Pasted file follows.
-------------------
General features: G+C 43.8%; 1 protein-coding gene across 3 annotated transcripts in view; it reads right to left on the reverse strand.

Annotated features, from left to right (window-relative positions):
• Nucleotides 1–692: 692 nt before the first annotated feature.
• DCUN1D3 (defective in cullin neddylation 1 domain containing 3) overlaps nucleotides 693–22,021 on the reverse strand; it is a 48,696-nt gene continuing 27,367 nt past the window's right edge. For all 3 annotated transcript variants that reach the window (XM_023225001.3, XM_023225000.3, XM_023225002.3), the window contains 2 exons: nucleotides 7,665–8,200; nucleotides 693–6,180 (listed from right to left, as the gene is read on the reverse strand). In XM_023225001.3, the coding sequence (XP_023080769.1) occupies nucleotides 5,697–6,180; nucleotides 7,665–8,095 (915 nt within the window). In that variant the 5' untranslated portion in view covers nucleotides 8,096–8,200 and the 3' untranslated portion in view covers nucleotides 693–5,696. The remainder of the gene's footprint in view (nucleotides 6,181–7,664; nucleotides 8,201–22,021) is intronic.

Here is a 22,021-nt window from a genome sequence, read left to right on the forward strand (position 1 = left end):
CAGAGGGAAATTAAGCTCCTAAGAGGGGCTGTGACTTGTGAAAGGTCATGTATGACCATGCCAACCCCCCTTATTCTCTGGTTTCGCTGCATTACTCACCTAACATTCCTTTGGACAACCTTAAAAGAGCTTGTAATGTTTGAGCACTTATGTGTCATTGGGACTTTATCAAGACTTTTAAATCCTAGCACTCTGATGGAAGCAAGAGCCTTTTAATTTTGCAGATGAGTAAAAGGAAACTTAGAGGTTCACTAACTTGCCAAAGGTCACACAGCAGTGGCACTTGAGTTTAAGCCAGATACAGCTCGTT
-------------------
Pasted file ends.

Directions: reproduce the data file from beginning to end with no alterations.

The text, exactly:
General features: G+C 43.8%; 1 protein-coding gene across 3 annotated transcripts in view; it reads right to left on the reverse strand.

Annotated features, from left to right (window-relative positions):
• Nucleotides 1–692: 692 nt before the first annotated feature.
• DCUN1D3 (defective in cullin neddylation 1 domain containing 3) overlaps nucleotides 693–22,021 on the reverse strand; it is a 48,696-nt gene continuing 27,367 nt past the window's right edge. For all 3 annotated transcript variants that reach the window (XM_023225001.3, XM_023225000.3, XM_023225002.3), the window contains 2 exons: nucleotides 7,665–8,200; nucleotides 693–6,180 (listed from right to left, as the gene is read on the reverse strand). In XM_023225001.3, the coding sequence (XP_023080769.1) occupies nucleotides 5,697–6,180; nucleotides 7,665–8,095 (915 nt within the window). In that variant the 5' untranslated portion in view covers nucleotides 8,096–8,200 and the 3' untranslated portion in view covers nucleotides 693–5,696. The remainder of the gene's footprint in view (nucleotides 6,181–7,664; nucleotides 8,201–22,021) is intronic.

Here is a 22,021-nt window from a genome sequence, read left to right on the forward strand (position 1 = left end):
CAGAGGGAAATTAAGCTCCTAAGAGGGGCTGTGACTTGTGAAAGGTCATGTATGACCATGCCAACCCCCCTTATTCTCTGGTTTCGCTGCATTACTCACCTAACATTCCTTTGGACAACCTTAAAAGAGCTTGTAATGTTTGAGCACTTATGTGTCATTGGGACTTTATCAAGACTTTTAAATCCTAGCACTCTGATGGAAGCAAGAGCCTTTTAATTTTGCAGATGAGTAAAAGGAAACTTAGAGGTTCACTAACTTGCCAAAGGTCACACAGCAGTGGCACTTGAGTTTAAGCCAGATACAGCTCGTT